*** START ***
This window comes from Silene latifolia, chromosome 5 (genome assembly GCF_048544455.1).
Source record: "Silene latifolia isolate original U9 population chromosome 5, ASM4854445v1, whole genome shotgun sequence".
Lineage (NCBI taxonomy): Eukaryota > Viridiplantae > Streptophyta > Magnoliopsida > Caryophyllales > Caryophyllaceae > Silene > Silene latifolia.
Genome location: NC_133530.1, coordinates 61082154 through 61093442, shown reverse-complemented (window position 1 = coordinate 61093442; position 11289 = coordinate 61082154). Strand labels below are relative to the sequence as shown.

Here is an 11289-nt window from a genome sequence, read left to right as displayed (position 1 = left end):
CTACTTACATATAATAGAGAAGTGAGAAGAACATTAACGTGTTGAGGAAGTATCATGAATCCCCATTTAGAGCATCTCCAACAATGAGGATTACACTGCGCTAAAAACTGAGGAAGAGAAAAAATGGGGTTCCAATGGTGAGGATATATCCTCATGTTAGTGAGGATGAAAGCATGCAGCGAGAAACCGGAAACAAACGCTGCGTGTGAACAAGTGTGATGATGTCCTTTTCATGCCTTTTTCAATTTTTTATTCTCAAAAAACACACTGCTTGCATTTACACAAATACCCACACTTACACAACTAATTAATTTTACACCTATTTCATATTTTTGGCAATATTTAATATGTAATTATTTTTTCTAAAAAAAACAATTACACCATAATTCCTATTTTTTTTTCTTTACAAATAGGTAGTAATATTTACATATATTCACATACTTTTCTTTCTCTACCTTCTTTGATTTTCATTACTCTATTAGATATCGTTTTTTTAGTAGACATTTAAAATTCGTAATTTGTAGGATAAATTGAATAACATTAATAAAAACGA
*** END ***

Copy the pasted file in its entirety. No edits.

This window comes from Silene latifolia, chromosome 5 (genome assembly GCF_048544455.1).
Source record: "Silene latifolia isolate original U9 population chromosome 5, ASM4854445v1, whole genome shotgun sequence".
Lineage (NCBI taxonomy): Eukaryota > Viridiplantae > Streptophyta > Magnoliopsida > Caryophyllales > Caryophyllaceae > Silene > Silene latifolia.
Genome location: NC_133530.1, coordinates 61082154 through 61093442, shown reverse-complemented (window position 1 = coordinate 61093442; position 11289 = coordinate 61082154). Strand labels below are relative to the sequence as shown.

Here is an 11289-nt window from a genome sequence, read left to right as displayed (position 1 = left end):
CTACTTACATATAATAGAGAAGTGAGAAGAACATTAACGTGTTGAGGAAGTATCATGAATCCCCATTTAGAGCATCTCCAACAATGAGGATTACACTGCGCTAAAAACTGAGGAAGAGAAAAAATGGGGTTCCAATGGTGAGGATATATCCTCATGTTAGTGAGGATGAAAGCATGCAGCGAGAAACCGGAAACAAACGCTGCGTGTGAACAAGTGTGATGATGTCCTTTTCATGCCTTTTTCAATTTTTTATTCTCAAAAAACACACTGCTTGCATTTACACAAATACCCACACTTACACAACTAATTAATTTTACACCTATTTCATATTTTTGGCAATATTTAATATGTAATTATTTTTTCTAAAAAAAACAATTACACCATAATTCCTATTTTTTTTTCTTTACAAATAGGTAGTAATATTTACATATATTCACATACTTTTCTTTCTCTACCTTCTTTGATTTTCATTACTCTATTAGATATCGTTTTTTTAGTAGACATTTAAAATTCGTAATTTGTAGGATAAATTGAATAACATTAATAAAAACGA